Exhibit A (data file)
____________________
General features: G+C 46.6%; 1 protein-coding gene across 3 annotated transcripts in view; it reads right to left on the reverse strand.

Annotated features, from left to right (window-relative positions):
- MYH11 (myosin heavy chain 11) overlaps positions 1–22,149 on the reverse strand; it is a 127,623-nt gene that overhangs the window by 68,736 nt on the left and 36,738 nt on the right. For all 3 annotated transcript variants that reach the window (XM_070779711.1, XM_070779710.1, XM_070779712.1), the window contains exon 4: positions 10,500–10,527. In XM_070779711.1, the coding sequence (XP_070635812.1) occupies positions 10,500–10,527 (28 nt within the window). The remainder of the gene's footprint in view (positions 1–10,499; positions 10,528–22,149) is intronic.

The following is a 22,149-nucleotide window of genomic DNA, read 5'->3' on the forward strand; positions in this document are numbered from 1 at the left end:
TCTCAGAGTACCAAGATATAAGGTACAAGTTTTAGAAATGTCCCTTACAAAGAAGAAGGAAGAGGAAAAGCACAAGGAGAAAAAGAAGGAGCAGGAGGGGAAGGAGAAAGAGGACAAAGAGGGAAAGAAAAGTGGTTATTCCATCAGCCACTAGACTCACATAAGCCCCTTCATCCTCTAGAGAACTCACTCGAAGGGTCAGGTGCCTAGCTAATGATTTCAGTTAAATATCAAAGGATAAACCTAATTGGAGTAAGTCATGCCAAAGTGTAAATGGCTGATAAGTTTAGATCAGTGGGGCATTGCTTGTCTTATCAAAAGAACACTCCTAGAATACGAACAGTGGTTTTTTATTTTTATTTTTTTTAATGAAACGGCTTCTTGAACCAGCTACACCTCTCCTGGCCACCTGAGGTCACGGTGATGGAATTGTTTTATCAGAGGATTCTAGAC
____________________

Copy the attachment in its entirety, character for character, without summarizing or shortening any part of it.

General features: G+C 46.6%; 1 protein-coding gene across 3 annotated transcripts in view; it reads right to left on the reverse strand.

Annotated features, from left to right (window-relative positions):
- MYH11 (myosin heavy chain 11) overlaps positions 1–22,149 on the reverse strand; it is a 127,623-nt gene that overhangs the window by 68,736 nt on the left and 36,738 nt on the right. For all 3 annotated transcript variants that reach the window (XM_070779711.1, XM_070779710.1, XM_070779712.1), the window contains exon 4: positions 10,500–10,527. In XM_070779711.1, the coding sequence (XP_070635812.1) occupies positions 10,500–10,527 (28 nt within the window). The remainder of the gene's footprint in view (positions 1–10,499; positions 10,528–22,149) is intronic.

The following is a 22,149-nucleotide window of genomic DNA, read 5'->3' on the forward strand; positions in this document are numbered from 1 at the left end:
TCTCAGAGTACCAAGATATAAGGTACAAGTTTTAGAAATGTCCCTTACAAAGAAGAAGGAAGAGGAAAAGCACAAGGAGAAAAAGAAGGAGCAGGAGGGGAAGGAGAAAGAGGACAAAGAGGGAAAGAAAAGTGGTTATTCCATCAGCCACTAGACTCACATAAGCCCCTTCATCCTCTAGAGAACTCACTCGAAGGGTCAGGTGCCTAGCTAATGATTTCAGTTAAATATCAAAGGATAAACCTAATTGGAGTAAGTCATGCCAAAGTGTAAATGGCTGATAAGTTTAGATCAGTGGGGCATTGCTTGTCTTATCAAAAGAACACTCCTAGAATACGAACAGTGGTTTTTTATTTTTATTTTTTTTAATGAAACGGCTTCTTGAACCAGCTACACCTCTCCTGGCCACCTGAGGTCACGGTGATGGAATTGTTTTATCAGAGGATTCTAGAC